California Legislature Passes Law to End Housing Tax Loophole
New Law Outlaws Practice of Concealing Home Prices
For many years, celebrities and wealthy residents have been using a loophole in the California tax code that allowed them to shield or evade disclosing the full purchase price of high-end homes.
Thankfully, this practice will cease thanks to new legislation from Reset San Francisco founder Assemblymember Phil Ting.
The California State Legislature unanimously passed bill AB-1888 intended to close the decades-old loophole by requiring the documentary transfer tax to always be filed onto the first page of a housing deed, thereby allowing the full-purchasing price of a home to be listed as public record.
While state law requires that homeowners file all taxes on the front page of deeds, homeowners could previously petition to have the taxes listed on another page, thereby removing the listing from public record.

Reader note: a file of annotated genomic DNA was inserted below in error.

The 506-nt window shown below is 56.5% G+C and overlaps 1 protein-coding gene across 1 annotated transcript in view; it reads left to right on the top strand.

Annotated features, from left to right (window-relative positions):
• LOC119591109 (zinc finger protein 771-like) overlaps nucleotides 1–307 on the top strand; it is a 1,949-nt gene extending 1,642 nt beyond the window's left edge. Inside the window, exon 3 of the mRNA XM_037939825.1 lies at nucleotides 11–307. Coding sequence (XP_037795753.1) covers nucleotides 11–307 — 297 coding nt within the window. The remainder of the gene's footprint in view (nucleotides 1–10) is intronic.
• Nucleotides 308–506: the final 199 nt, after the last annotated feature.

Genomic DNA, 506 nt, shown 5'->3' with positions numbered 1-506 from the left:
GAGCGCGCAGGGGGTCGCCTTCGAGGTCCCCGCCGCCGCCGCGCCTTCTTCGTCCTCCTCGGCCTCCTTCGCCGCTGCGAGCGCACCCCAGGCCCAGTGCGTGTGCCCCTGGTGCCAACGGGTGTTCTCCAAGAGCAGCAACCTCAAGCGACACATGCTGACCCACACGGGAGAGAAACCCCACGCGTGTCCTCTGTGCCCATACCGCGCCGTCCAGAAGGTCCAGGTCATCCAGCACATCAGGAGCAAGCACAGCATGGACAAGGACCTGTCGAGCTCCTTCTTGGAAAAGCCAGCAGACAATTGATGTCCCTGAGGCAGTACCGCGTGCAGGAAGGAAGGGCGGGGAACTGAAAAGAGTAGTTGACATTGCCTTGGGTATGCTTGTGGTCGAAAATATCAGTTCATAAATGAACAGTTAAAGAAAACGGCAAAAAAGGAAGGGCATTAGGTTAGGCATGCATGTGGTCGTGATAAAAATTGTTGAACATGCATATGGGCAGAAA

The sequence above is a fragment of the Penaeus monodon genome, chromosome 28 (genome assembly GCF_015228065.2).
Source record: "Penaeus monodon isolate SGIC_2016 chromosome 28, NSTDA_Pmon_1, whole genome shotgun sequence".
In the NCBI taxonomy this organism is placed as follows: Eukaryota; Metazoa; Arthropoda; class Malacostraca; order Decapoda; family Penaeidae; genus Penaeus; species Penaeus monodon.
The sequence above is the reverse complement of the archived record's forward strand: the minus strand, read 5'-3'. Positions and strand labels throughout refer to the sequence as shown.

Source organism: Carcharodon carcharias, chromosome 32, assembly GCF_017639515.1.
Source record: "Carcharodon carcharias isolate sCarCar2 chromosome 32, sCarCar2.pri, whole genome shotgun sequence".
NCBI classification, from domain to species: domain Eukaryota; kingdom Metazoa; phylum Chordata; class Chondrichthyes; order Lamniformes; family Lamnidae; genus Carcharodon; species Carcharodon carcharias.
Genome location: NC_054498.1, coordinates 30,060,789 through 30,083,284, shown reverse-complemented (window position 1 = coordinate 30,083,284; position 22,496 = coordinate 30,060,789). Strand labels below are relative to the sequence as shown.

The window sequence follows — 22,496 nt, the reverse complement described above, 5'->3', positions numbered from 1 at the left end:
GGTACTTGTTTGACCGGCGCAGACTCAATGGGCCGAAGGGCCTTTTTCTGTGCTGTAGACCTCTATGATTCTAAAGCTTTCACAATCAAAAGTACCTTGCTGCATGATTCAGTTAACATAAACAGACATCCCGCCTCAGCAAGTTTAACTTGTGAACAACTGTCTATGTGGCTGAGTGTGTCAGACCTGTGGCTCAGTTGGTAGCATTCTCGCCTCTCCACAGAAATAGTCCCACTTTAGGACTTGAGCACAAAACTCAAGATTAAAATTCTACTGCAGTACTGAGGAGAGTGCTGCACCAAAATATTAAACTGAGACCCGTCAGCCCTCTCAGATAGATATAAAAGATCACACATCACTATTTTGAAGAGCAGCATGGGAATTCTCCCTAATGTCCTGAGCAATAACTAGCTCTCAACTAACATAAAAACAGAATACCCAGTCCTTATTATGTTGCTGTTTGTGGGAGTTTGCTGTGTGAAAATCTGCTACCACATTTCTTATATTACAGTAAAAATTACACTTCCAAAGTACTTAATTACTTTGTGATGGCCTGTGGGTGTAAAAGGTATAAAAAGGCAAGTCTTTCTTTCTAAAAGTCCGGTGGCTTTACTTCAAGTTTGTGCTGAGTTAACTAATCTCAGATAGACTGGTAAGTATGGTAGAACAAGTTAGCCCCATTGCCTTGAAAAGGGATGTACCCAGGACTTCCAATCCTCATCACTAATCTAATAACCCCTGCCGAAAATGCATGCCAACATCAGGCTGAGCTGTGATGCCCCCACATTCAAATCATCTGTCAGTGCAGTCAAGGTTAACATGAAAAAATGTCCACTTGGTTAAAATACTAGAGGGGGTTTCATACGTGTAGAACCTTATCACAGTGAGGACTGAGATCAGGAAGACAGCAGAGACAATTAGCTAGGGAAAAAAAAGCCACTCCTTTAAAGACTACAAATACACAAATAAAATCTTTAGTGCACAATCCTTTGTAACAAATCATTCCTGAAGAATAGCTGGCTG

This practice was used to prevent the public from knowing the true sales price of a home while protecting homeowner’s identities and expenditures if necessary.
“This bill would delete the requirement that, upon request, the amount of tax due be shown on a separate paper affixed to the document, and would make a conforming change to the signed declaration requirement.” – Assembly Bill No. 1888 Chapter 20
This legislation is a major win for areas such as Woodside, Atherton and Hillsborough, where missing transfer taxes are common.
For realtors in San Francisco, the process of appraising homes has been extremely difficult because of the unique nature of their location, size, and additional factors. Houses that had the documented transfer tax excluded from public record made it even harder for realtors to determine a correct appraisal in relation to surrounding listings.
Now that these taxes will be listed on every housing deed, relators will now be able to give their clients better appraisal quotes from publicly accessible records of neighboring homes.
This process will allow for a more efficient housing market here in San Francisco, benefiting both buyers and sellers.
Legislation like this is just one example of how representatives and leaders are working towards building a better community for San Francisco.